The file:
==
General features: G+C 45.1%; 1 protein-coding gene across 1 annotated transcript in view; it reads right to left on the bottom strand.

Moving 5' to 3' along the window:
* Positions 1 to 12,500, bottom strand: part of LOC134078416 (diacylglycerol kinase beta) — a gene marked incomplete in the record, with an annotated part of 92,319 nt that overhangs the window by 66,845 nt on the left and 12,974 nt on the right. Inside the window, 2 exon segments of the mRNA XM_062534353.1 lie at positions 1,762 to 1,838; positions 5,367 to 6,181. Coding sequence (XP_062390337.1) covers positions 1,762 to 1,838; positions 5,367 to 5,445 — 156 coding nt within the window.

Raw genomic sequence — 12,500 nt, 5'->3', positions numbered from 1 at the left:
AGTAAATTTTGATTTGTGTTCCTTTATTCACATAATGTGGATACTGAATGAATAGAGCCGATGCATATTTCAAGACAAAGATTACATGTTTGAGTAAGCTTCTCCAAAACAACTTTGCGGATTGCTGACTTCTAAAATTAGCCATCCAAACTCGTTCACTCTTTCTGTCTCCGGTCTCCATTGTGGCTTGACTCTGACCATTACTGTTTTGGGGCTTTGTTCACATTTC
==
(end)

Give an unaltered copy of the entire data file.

General features: G+C 45.1%; 1 protein-coding gene across 1 annotated transcript in view; it reads right to left on the bottom strand.

Moving 5' to 3' along the window:
* Positions 1 to 12,500, bottom strand: part of LOC134078416 (diacylglycerol kinase beta) — a gene marked incomplete in the record, with an annotated part of 92,319 nt that overhangs the window by 66,845 nt on the left and 12,974 nt on the right. Inside the window, 2 exon segments of the mRNA XM_062534353.1 lie at positions 1,762 to 1,838; positions 5,367 to 6,181. Coding sequence (XP_062390337.1) covers positions 1,762 to 1,838; positions 5,367 to 5,445 — 156 coding nt within the window.

Raw genomic sequence — 12,500 nt, 5'->3', positions numbered from 1 at the left:
AGTAAATTTTGATTTGTGTTCCTTTATTCACATAATGTGGATACTGAATGAATAGAGCCGATGCATATTTCAAGACAAAGATTACATGTTTGAGTAAGCTTCTCCAAAACAACTTTGCGGATTGCTGACTTCTAAAATTAGCCATCCAAACTCGTTCACTCTTTCTGTCTCCGGTCTCCATTGTGGCTTGACTCTGACCATTACTGTTTTGGGGCTTTGTTCACATTTC